“Oh thank goodness,” Alien Jones said. “The Mighty Potentate won’t vaporize me! Well, at least not for this, anyway. He’ll probably get me on something sooner or later.”
VGRF was holding onto me like I was going out of style. I should almost die more often.
There was a knock on the door.
In walked Mario, Janet, and a contingent of people wearing gas masks. Whoever they were, they were the same people who shot all the zombies dead (as in dead,dead not just undead) in the gym, saving me from filling their bellies with my flesh.
“Who are you people?” I asked.
One of them stepped forward and removed a mask to reveal the face of a kindly old woman.
“Don’t you even recognize your dear sweet auntie, bubalah?”
“Aunt Gertie?” I asked. “But how? We couldn’t find you at Decrepit Oaks! I assumed you were dead.”
“Of course you assumed I was dead, dearie,” Aunt Gertie said. “Everyone assumes that old people are weak and useless but that shows what you know. The old folks and I formed the East Randomtown Prepper’s Society years ago and we were completely prepared for a zombie apocalypse!”
“We all had bug out bags ready to go,” Aunt Gertie explained.
“Did you consult the sage advice of noted zombie fiction author and bug-out-bag expert Sarah Lyons Fleming too?” I asked.
“Nah,” Aunt Gertie said. “You know I don’t bother with your dumb blog anymore, BQB. I just grabbed some shit to eat, some shit to kill zombies with and stuffed it all in a bag.”
“Where’d you get the firepower?” I asked.
“I uh..” Gertie hesitated. “I know a guy. Let’s leave it at that, sweetheart.”
“Wait,” I said. “Who were those two bodies I found in your bathroom?”
“Hauser’s thugs,” Gertie said. “They tried to kidnap me and were going to hold me for ransom, demanding that you turn yourself into Hauser. I whipped out my bowie knife and made quick work of those sons of bitches, let me tell you. Too bad you were dumb enough to come here on your own anyway.”
“Wow Gert,” I said. “And here all this time I just thought you were all about knitting and bingo.”
“A gal can diversify.”
The remaining geezers removed their masks. One old dude with a sea of white hair shook my hand.
“Bob Northrup,” he said. “Sorry to give you the news this way, but I’ve been sticking it to your Aunt twice a week for awhile now. Nothing too serious, mind you. I’m only seventy-eight so I like to keep my options open.”
Gertie furrowed her brow.
“You could have just told him we were good friends, jackass!”
“At this point I don’t care,” I said.
Mario showed me a cell phone and clicked a button. Up popped a video of Hauser, George, and the DiStefanos loading boxes of supplies into the Compensator, the SUV my friends and I drove to the rec center.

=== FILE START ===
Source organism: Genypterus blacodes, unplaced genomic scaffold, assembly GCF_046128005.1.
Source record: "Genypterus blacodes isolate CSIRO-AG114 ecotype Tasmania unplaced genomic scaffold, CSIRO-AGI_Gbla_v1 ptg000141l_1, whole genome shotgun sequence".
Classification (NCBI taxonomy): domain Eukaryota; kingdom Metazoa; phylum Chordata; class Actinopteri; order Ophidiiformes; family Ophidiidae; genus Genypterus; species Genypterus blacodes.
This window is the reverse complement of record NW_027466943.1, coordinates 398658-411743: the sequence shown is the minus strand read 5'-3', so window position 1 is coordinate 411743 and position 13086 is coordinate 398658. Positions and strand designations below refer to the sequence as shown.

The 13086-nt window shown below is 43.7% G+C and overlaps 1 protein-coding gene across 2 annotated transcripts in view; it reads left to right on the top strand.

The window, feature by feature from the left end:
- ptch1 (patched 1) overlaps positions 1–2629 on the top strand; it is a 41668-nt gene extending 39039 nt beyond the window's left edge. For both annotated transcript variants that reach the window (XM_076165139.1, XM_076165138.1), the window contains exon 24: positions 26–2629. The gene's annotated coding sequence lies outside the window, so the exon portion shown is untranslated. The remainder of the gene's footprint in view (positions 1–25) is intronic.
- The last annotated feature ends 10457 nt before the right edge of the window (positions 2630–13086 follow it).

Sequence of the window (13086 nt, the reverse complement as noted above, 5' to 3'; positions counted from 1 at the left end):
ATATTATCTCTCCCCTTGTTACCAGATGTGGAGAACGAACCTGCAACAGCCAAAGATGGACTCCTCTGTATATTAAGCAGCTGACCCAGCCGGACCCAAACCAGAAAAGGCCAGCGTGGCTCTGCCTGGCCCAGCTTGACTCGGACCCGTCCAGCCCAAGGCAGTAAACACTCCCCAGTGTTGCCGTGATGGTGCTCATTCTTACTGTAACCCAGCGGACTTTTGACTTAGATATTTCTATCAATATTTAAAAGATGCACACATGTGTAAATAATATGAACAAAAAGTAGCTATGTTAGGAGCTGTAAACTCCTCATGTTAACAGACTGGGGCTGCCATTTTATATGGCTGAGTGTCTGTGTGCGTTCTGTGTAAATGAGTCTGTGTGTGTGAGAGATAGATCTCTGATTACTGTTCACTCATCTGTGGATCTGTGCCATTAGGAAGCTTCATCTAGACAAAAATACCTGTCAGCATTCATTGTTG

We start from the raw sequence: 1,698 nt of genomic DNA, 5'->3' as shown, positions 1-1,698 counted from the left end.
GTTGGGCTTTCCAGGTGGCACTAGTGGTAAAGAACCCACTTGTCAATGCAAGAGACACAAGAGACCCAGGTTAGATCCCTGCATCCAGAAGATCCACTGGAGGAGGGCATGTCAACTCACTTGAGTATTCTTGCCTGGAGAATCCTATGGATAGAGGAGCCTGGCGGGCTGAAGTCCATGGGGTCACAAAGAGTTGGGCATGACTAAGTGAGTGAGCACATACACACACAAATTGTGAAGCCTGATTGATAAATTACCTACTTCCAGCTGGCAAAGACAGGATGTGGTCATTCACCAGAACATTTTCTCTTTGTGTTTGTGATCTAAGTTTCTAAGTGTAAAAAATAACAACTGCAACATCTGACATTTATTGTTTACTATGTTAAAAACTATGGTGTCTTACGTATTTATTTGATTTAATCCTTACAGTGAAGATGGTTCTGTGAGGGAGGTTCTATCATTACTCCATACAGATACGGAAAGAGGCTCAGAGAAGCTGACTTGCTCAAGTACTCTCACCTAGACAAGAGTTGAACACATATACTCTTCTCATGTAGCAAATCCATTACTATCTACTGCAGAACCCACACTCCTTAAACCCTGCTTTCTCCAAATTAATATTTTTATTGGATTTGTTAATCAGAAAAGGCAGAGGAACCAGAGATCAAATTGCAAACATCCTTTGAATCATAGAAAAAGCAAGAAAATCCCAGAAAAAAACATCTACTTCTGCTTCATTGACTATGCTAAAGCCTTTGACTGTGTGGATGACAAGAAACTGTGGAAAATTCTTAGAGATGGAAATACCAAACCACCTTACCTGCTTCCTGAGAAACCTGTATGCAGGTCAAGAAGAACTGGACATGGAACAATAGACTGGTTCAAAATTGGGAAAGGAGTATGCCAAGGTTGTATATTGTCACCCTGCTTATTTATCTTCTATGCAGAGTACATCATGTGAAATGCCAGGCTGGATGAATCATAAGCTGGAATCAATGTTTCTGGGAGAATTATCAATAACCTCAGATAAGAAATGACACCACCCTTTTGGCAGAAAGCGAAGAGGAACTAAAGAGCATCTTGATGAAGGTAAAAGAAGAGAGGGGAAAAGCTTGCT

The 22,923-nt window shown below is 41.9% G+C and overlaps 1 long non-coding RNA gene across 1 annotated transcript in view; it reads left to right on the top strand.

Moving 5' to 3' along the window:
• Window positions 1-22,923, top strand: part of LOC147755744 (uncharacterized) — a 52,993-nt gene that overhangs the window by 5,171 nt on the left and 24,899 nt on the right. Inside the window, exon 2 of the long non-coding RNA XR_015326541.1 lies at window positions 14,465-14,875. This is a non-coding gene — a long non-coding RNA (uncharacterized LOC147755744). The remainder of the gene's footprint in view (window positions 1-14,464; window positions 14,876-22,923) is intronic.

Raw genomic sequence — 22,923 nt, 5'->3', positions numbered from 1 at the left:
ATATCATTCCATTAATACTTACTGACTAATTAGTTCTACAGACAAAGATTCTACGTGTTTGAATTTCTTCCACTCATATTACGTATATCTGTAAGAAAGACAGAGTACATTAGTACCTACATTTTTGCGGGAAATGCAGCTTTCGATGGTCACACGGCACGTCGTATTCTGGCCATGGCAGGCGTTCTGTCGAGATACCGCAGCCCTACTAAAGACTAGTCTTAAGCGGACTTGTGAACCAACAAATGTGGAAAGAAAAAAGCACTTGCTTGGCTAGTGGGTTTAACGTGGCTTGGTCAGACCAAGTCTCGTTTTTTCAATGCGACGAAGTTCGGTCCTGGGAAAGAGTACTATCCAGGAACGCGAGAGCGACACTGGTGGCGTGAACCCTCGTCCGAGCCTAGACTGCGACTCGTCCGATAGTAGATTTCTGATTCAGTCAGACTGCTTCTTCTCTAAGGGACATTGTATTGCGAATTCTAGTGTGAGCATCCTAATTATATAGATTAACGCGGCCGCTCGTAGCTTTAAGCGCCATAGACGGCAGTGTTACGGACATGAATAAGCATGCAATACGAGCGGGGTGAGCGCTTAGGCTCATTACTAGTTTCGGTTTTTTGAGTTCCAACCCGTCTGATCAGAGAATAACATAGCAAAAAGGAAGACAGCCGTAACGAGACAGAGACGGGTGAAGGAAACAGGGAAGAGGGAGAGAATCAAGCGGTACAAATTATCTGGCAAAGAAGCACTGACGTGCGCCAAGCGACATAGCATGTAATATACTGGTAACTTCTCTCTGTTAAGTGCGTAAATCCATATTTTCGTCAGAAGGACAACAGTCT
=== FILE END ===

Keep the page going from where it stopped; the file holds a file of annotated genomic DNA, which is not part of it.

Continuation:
“BQB,” Mario said. “Your aunt and her friends had been surveilling the area for a long time, devising a plan to rescue you. They shot this video that clears your good name. On behalf of the whole settlement, I want to apologize for ever doubting you.”
“Pretty lame, Mario. Pretty lame.”
“I know,” Mario said. “And I hope this makes up for it. We took a vote and the decision was unanimous. We’ve decided to change the name of this settlement from Fort Hauser to Fort Battler, and we’d like you to be our new Mayor.”
“Oh screw that,” was my instant response. I didn’t even take a second to think about it. “Like I want to lead a group of asshats who wanted to feed me to a bunch of zombies.”
VGRF, always the voice of morality, perked up.
“People make mistakes, BQB,” she said. “They need you now more than ever.”
Janet, who you might recall was a registered nurse as well as the settlement’s medical advisor, looked at me.
“BQB,” Janet said. “You created a WordPress site and promoted it to the point where it attracted an audience of 3.5 readers. No one could ever possibly repeat that amazing feat. Songs will surely be sung in your name for years to come. Please, you must take the wisdom you used to build a substandard blog that people only read when they click on it accidentally and use it to guide us.”
“Oh fine,” I said. “But on one condition.”
“Name it,” Janet replied.
“This place is not Fort Hauser. It’s East Randomtown. The thousand or so survivors on the property, they’re the last East Randomtownians left. No more cults of personality. No more dictatorships. We’re a town again. We’re a democracy. All important decisions are made through a vote and we’ll call for elections as soon as possible.”
Janet and Mario nodded.
“You’re a good man,” Mario said. “You really do deserve that statue.”
“I don’t want a statue,” I said. “Will you people let me rest now?”
Everyone poured out of the room except Alien Jones and VGRF.
“Congratulations, Mr. Mayor,” AJ said.
“This sucks,” I replied. “I hate politicians. Whoever they are, whatever party they’re in, they’re all out to pick your pocket, promise you the world and deliver you a bowl of hot steamy crap instead.”
“Maybe this is your chance to make a difference,” VGRF said.
“We’ll see about that.”
The space phone interrupted our conversation with a loud ring.